14. 78 FR 54956 - Agency Information Collection (Open Burn Pit Registry Airborne Hazard Self-Assessment...

    Federal Register 2010, 2011, 2012, 2013, 2014

    2013-09-06

    ... AFFAIRS Agency Information Collection (Open Burn Pit Registry Airborne Hazard Self-Assessment....rennie@va.gov . Please refer to ``OMB Control No. 2900-NEW, Open Burn Pit Registry Airborne Hazard Self-Assessment Questionnaire.'' SUPPLEMENTARY INFORMATION: Title: Open Burn Pit Registry Airborne Hazard...

  15. 7 CFR 52.784 - Score sheet for canned red tart pitted cherries.

    Code of Federal Regulations, 2013 CFR

    2013-01-01

    ... 7 Agriculture 2 2013-01-01 2013-01-01 false Score sheet for canned red tart pitted cherries. 52... for Grades of Canned Red Tart Pitted Cherries 1 Score Sheet § 52.784 Score sheet for canned red tart pitted cherries. Size and kind of container Container mark or identification Label Net weight...

  16. 7 CFR 52.802 - Grades of frozen red tart pitted cherries.

    Code of Federal Regulations, 2012 CFR

    2012-01-01

    ... 7 Agriculture 2 2012-01-01 2012-01-01 false Grades of frozen red tart pitted cherries. 52.802... OTHER PROCESSED FOOD PRODUCTS 1 United States Standards for Grades of Frozen Red Tart Pitted Cherries Product Description and Grades § 52.802 Grades of frozen red tart pitted cherries. (a) “U.S. Grade A”...

  17. 7 CFR 52.784 - Score sheet for canned red tart pitted cherries.

    Code of Federal Regulations, 2014 CFR

    2014-01-01

    ... 7 Agriculture 2 2014-01-01 2014-01-01 false Score sheet for canned red tart pitted cherries. 52... for Grades of Canned Red Tart Pitted Cherries 1 Score Sheet § 52.784 Score sheet for canned red tart pitted cherries. Size and kind of container Container mark or identification Label Net weight...

  18. 7 CFR 52.812 - Score sheet for frozen red tart pitted cherries.

    Code of Federal Regulations, 2013 CFR

    2013-01-01

    ... 7 Agriculture 2 2013-01-01 2013-01-01 false Score sheet for frozen red tart pitted cherries. 52... for Grades of Frozen Red Tart Pitted Cherries Score Sheet § 52.812 Score sheet for frozen red tart pitted cherries. Size and kind of container Container mark or identification Label (style of pack,...

  19. 7 CFR 52.802 - Grades of frozen red tart pitted cherries.

    Code of Federal Regulations, 2011 CFR

    2011-01-01

    ... 7 Agriculture 2 2011-01-01 2011-01-01 false Grades of frozen red tart pitted cherries. 52.802... OTHER PROCESSED FOOD PRODUCTS 1 United States Standards for Grades of Frozen Red Tart Pitted Cherries Product Description and Grades § 52.802 Grades of frozen red tart pitted cherries. (a) “U.S. Grade A”...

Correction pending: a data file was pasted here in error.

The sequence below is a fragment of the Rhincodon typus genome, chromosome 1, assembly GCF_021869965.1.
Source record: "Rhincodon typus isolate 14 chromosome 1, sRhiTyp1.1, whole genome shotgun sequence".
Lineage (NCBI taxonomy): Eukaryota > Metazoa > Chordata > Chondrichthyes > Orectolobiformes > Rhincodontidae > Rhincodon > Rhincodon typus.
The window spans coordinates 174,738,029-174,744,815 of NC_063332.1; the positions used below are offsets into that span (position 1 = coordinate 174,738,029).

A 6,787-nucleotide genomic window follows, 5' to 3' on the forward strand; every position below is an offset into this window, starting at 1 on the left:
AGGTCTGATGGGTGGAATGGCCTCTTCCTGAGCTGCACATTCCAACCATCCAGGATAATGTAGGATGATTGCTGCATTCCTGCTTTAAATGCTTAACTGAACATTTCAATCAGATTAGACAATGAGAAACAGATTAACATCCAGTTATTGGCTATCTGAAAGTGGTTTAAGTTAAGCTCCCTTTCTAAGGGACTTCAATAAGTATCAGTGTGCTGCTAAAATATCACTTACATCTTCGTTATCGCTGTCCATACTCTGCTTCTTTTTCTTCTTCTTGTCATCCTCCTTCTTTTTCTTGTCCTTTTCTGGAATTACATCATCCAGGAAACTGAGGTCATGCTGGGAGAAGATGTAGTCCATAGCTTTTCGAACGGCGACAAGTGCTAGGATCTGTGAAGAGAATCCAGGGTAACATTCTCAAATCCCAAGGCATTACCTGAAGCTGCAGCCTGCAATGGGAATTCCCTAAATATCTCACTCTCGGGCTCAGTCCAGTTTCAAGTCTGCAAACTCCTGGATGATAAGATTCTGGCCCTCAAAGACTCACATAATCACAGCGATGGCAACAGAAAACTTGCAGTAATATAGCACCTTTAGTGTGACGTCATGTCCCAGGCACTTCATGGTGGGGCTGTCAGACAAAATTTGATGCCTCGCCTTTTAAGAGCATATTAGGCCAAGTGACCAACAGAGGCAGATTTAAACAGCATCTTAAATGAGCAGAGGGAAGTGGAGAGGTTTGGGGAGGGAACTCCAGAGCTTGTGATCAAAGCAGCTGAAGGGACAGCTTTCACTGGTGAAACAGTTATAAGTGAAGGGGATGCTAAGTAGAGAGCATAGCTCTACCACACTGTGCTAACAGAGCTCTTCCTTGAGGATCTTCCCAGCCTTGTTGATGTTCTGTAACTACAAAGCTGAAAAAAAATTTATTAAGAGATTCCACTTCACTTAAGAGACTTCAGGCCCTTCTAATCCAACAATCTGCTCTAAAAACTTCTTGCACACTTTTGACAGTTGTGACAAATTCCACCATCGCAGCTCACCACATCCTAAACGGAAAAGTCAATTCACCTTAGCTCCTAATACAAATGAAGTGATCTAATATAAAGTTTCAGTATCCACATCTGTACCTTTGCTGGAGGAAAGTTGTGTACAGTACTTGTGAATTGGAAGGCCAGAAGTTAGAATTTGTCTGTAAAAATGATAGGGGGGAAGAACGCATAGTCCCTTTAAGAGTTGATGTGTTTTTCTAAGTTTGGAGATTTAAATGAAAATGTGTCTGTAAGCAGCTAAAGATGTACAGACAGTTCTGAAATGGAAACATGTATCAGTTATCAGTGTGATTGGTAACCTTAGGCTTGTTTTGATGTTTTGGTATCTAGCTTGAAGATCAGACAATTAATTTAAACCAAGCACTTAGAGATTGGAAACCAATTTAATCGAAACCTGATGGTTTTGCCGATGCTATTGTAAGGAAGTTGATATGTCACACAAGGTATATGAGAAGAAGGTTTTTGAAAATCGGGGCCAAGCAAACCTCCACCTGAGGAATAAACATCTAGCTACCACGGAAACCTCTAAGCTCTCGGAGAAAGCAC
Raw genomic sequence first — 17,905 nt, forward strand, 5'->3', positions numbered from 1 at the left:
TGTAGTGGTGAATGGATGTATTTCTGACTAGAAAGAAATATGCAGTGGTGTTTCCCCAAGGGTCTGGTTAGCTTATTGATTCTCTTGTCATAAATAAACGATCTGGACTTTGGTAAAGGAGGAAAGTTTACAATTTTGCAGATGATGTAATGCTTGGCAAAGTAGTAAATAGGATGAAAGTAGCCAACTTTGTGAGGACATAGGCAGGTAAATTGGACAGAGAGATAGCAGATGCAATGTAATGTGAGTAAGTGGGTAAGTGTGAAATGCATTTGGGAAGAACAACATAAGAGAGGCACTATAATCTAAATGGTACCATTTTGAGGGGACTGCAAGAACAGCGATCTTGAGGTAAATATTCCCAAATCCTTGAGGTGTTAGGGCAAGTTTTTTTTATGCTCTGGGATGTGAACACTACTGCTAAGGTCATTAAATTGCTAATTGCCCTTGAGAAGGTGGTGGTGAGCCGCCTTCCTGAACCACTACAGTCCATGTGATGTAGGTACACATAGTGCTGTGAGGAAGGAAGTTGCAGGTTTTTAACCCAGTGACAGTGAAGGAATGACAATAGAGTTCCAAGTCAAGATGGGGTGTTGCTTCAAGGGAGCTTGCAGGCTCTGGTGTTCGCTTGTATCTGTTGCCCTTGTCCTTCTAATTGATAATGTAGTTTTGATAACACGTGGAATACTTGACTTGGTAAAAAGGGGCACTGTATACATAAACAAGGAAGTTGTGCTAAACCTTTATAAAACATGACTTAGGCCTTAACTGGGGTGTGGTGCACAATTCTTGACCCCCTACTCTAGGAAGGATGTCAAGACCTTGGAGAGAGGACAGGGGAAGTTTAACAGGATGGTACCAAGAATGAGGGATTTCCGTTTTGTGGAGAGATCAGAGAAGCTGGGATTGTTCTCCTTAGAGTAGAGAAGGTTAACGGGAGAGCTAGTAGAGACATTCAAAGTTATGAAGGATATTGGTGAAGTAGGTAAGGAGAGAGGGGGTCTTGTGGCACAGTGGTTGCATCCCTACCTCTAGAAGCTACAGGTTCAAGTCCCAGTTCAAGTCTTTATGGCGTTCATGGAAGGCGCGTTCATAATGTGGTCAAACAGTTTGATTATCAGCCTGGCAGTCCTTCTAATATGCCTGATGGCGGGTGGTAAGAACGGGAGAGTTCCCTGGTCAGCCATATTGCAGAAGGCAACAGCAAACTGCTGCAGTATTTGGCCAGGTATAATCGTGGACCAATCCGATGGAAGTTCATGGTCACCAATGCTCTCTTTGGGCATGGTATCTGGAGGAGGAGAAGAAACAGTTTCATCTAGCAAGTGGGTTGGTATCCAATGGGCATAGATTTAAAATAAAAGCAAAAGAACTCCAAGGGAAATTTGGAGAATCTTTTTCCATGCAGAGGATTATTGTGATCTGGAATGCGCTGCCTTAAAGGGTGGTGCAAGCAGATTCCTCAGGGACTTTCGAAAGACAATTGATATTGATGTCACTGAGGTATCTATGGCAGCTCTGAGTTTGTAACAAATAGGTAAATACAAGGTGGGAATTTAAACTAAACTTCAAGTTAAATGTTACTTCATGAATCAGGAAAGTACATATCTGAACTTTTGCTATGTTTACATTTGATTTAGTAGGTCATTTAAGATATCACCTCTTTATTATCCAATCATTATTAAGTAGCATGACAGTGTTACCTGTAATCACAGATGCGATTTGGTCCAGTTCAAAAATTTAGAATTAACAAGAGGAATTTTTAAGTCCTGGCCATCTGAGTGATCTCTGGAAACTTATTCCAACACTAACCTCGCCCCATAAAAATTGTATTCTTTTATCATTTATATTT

20. 7 CFR 52.812 - Score sheet for frozen red tart pitted cherries.

    Code of Federal Regulations, 2011 CFR

    2011-01-01

    ... 7 Agriculture 2 2011-01-01 2011-01-01 false Score sheet for frozen red tart pitted cherries. 52.812 Section 52.812 Agriculture Regulations of the Department of Agriculture AGRICULTURAL MARKETING... Pitted Cherries Score Sheet § 52.812 Score sheet for frozen red tart pitted cherries. Size and kind...

  1. 7 CFR 52.812 - Score sheet for frozen red tart pitted cherries.

    Code of Federal Regulations, 2012 CFR

    2012-01-01

    ... 7 Agriculture 2 2012-01-01 2012-01-01 false Score sheet for frozen red tart pitted cherries. 52.812 Section 52.812 Agriculture Regulations of the Department of Agriculture AGRICULTURAL MARKETING... Pitted Cherries Score Sheet § 52.812 Score sheet for frozen red tart pitted cherries. Size and kind...

  2. 7 CFR 52.812 - Score sheet for frozen red tart pitted cherries.

    Code of Federal Regulations, 2014 CFR

    2014-01-01

    ... 7 Agriculture 2 2014-01-01 2014-01-01 false Score sheet for frozen red tart pitted cherries. 52... for Grades of Frozen Red Tart Pitted Cherries Score Sheet § 52.812 Score sheet for frozen red tart pitted cherries. Size and kind of container Container mark or identification Label (style of pack,...

  3. 7 CFR 52.784 - Score sheet for canned red tart pitted cherries.

    Code of Federal Regulations, 2012 CFR

    2012-01-01

    ... 7 Agriculture 2 2012-01-01 2012-01-01 false Score sheet for canned red tart pitted cherries. 52.784 Section 52.784 Agriculture Regulations of the Department of Agriculture AGRICULTURAL MARKETING... Pitted Cherries 1 Score Sheet § 52.784 Score sheet for canned red tart pitted cherries. Size and kind...

  4. 7 CFR 52.784 - Score sheet for canned red tart pitted cherries.

    Code of Federal Regulations, 2011 CFR

    2011-01-01

    ... 7 Agriculture 2 2011-01-01 2011-01-01 false Score sheet for canned red tart pitted cherries. 52.784 Section 52.784 Agriculture Regulations of the Department of Agriculture AGRICULTURAL MARKETING... Pitted Cherries 1 Score Sheet § 52.784 Score sheet for canned red tart pitted cherries. Size and kind...

  5. Monitoring utilizations of amino acids and vitamins in culture media and Chinese hamster ovary cells by liquid chromatography tandem mass spectrometry.

    PubMed

    Qiu, Jinshu; Chan, Pik Kay; Bondarenko, Pavel V

    2016-01-05